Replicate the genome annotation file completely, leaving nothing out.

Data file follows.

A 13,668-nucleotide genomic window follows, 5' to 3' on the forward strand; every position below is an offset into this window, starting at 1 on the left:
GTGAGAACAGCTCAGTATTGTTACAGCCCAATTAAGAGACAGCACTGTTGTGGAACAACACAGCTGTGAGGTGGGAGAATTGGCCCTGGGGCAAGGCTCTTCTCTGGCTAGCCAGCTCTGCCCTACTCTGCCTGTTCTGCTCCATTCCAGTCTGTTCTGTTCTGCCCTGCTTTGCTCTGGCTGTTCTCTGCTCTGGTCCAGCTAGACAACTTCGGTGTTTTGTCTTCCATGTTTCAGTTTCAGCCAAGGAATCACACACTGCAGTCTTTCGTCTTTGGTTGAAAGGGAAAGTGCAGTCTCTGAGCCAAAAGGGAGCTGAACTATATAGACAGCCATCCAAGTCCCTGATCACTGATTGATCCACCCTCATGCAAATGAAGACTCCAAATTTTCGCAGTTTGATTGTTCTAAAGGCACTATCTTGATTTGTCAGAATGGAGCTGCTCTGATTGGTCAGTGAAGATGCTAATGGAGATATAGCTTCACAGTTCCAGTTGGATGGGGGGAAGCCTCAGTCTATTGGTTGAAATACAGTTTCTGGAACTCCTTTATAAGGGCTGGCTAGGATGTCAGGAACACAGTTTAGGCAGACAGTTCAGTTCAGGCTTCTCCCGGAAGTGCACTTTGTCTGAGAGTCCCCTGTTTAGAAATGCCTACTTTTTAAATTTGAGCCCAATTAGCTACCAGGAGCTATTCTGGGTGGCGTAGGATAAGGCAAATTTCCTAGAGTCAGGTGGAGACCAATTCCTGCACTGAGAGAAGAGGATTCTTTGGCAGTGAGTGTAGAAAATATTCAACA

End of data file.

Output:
A 13,668-nucleotide genomic window follows, 5' to 3' on the forward strand; every position below is an offset into this window, starting at 1 on the left:
GTGAGAACAGCTCAGTATTGTTACAGCCCAATTAAGAGACAGCACTGTTGTGGAACAACACAGCTGTGAGGTGGGAGAATTGGCCCTGGGGCAAGGCTCTTCTCTGGCTAGCCAGCTCTGCCCTACTCTGCCTGTTCTGCTCCATTCCAGTCTGTTCTGTTCTGCCCTGCTTTGCTCTGGCTGTTCTCTGCTCTGGTCCAGCTAGACAACTTCGGTGTTTTGTCTTCCATGTTTCAGTTTCAGCCAAGGAATCACACACTGCAGTCTTTCGTCTTTGGTTGAAAGGGAAAGTGCAGTCTCTGAGCCAAAAGGGAGCTGAACTATATAGACAGCCATCCAAGTCCCTGATCACTGATTGATCCACCCTCATGCAAATGAAGACTCCAAATTTTCGCAGTTTGATTGTTCTAAAGGCACTATCTTGATTTGTCAGAATGGAGCTGCTCTGATTGGTCAGTGAAGATGCTAATGGAGATATAGCTTCACAGTTCCAGTTGGATGGGGGGAAGCCTCAGTCTATTGGTTGAAATACAGTTTCTGGAACTCCTTTATAAGGGCTGGCTAGGATGTCAGGAACACAGTTTAGGCAGACAGTTCAGTTCAGGCTTCTCCCGGAAGTGCACTTTGTCTGAGAGTCCCCTGTTTAGAAATGCCTACTTTTTAAATTTGAGCCCAATTAGCTACCAGGAGCTATTCTGGGTGGCGTAGGATAAGGCAAATTTCCTAGAGTCAGGTGGAGACCAATTCCTGCACTGAGAGAAGAGGATTCTTTGGCAGTGAGTGTAGAAAATATTCAACA